If ever there was a city that needed little introduction, it’s New York. The Big Apple’s attractions have been widely publicised in books, films and tunes – but while sights like the Empire State Building and Brooklyn Bridge remain timeless, NYC is constantly evolving into something more advanced and thrilling.
All visitors need to do is scratch the surface to discover some better-hidden delights – but to give you a helping hand, here’s our alternative New York travel guide:
1. The High Line
Located on Manhattan’s West Side, The High Line – a relatively new addition in New York guide books – is a beautiful mile-long linear park situated atop a former section of the elevated New York Central Railroad.
Opened in 2009, The High Line – adorned with flowers, plants and landscaped grassland – stretches from the trendy Meatpacking District through Chelsea and up to 30th Street.
Voted New Yorkers’ favourite NYC attraction, The High Line offers an excellent opportunity to get away from the Big Apple’s chaos while enjoying spectacular views of Midtown and the Hudson River.
2. East River Park
Few major international cities can boast 57 acres of waterside park – but despite its size, East River Park remains relatively undiscovered among visitors.
Offering spectacular views towards Brooklyn over the East River, Williamsburg Bridge and Manhattan Bridge, East River Park is a much-valued area of green space boasting bicycle paths, sports pitches and playgrounds.
Central to the park’s appeal is its amphitheatre, which hosts often-free gigs and theatre performances to the public.
Arguably Brooklyn’s most exciting neighbourhood, Williamsburg’s bohemian vibe is reminiscent of east London’s Spitalfields and Shoreditch.
It’s known across the US for its rejection of sterility and commercialisation, and despite its proximity to the gleaming towers of Manhattan across the river, the men in suits are replaced by hipsters, artists and authors.
One of Williamsburg’s most popular attractions is shopping – the neighbourhood is home to thrift shops aplenty, so brace yourself for some of New York’s best vintage shopping. A good place to start is Beacon’s Closet, which has 5,500 sq ft of floor space full of retro outfits to explore.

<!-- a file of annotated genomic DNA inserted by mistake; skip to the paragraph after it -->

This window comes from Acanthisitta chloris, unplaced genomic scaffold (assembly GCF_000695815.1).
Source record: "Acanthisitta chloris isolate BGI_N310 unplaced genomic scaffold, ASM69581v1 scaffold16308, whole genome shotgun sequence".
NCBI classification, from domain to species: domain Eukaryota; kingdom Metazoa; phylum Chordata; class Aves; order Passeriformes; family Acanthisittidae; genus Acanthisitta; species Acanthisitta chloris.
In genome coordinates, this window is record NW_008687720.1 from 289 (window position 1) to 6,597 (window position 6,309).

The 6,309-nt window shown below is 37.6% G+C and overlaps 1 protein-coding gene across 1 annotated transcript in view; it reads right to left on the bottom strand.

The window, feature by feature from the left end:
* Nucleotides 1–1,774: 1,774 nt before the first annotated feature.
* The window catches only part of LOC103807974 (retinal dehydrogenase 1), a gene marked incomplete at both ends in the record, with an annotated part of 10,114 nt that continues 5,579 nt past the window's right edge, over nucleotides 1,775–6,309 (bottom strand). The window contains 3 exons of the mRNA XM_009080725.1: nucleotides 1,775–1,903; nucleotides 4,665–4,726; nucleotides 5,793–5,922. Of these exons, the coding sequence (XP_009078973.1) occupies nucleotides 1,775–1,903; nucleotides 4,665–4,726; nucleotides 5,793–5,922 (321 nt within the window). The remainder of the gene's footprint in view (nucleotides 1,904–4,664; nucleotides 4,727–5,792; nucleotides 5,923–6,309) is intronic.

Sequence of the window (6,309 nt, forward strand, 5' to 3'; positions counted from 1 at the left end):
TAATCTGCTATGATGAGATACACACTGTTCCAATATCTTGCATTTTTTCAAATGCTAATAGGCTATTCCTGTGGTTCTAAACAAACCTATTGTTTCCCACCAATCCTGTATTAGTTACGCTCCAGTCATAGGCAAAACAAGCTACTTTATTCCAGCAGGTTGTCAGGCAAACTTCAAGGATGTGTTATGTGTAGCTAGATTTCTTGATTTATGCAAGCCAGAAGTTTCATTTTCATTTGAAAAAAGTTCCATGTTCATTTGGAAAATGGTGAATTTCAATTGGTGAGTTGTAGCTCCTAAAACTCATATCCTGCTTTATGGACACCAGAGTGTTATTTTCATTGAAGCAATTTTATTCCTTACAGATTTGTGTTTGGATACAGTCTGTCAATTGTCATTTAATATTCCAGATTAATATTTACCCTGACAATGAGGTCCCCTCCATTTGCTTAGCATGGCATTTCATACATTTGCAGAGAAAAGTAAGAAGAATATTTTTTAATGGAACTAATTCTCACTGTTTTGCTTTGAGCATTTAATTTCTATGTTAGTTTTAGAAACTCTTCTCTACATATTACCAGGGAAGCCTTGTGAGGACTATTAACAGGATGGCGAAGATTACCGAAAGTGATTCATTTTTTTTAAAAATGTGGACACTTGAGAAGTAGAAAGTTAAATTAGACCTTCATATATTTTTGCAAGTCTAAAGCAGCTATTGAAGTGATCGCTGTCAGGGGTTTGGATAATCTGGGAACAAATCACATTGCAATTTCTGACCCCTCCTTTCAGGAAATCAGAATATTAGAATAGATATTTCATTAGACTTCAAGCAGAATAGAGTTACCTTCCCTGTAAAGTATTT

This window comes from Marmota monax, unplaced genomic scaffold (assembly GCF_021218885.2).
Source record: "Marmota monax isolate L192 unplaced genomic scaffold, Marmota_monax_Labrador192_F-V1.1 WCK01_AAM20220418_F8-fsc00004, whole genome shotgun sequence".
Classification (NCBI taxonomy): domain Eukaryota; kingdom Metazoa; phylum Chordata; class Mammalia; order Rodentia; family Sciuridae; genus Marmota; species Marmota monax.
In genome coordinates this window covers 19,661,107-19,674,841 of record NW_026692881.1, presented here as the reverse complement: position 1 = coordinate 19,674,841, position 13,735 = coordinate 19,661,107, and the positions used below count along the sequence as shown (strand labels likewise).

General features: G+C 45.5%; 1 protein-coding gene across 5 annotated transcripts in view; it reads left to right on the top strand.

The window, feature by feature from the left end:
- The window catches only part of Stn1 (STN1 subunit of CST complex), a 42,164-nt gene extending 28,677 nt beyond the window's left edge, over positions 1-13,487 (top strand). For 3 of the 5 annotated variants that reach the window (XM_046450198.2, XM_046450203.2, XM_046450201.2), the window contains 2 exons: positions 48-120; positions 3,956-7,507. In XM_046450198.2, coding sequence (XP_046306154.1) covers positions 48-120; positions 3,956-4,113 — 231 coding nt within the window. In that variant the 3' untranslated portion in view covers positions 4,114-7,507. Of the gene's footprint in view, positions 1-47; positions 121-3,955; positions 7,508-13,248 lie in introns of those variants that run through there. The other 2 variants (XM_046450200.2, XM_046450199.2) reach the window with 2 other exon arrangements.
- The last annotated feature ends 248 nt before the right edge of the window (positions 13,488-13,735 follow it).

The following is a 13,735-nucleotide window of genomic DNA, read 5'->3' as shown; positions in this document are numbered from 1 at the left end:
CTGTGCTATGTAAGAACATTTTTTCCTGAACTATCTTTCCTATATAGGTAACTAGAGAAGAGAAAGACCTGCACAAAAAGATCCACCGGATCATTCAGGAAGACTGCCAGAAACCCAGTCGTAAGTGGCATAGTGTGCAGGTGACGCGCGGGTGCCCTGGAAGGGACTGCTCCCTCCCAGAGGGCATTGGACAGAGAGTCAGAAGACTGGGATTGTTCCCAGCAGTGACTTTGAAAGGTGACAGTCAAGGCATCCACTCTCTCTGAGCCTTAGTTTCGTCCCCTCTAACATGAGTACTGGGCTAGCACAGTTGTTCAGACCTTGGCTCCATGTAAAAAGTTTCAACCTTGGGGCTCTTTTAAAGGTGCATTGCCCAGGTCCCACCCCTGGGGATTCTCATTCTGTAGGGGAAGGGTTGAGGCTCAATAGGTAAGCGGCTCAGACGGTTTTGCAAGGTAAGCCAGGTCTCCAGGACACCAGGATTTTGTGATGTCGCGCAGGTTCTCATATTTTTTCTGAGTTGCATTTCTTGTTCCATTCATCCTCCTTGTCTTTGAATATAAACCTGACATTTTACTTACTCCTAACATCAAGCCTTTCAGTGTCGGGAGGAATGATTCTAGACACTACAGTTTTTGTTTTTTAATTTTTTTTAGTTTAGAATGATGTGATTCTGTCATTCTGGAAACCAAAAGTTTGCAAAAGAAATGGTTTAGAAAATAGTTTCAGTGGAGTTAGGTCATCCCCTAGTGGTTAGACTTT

Its stigma having been well and truly shaken off, Harlem – the US’s most iconic black neighbourhood – has established itself as the country’s home of soul-food.
New York maps will point you in the direction of the world-famous Sylvia’s Restaurant on Lennox Avenue, which is probably the best place to sample African-American culinary delights. Sylvia, aka the ‘Queen of Soulfood’, established the restaurant way back in 1962, and its outstanding reputation stretches far beyond New York’s borders.
Aside from food, Harlem is famed for music – acts regularly play at the iconic Apollo Theater and Lenox Lounge, while the dulcet tones of a gospel choir are never far away.
5. St Mark’s Place
A renamed section of 8th Street in East Village, St Mark’s Place is arguably the most vibrant section of one of New York’s most revered neighbourhoods.
It’s full of character – home to numerous record stores and bookshops, the street has an inescapable Camden feel with its open-front markets. These are interspersed by superb eateries, prohibition-style bars and tattoo parlours, which makes for a mixed and interesting crowd.
An excellent spot for people watching, St Mark’s Place is one of the few New York roads dominated by pedestrians rather than vehicles. Once you’ve explored, it’s only a short walk to the better-known attractions at Midtown, Chinatown and Little Italy.
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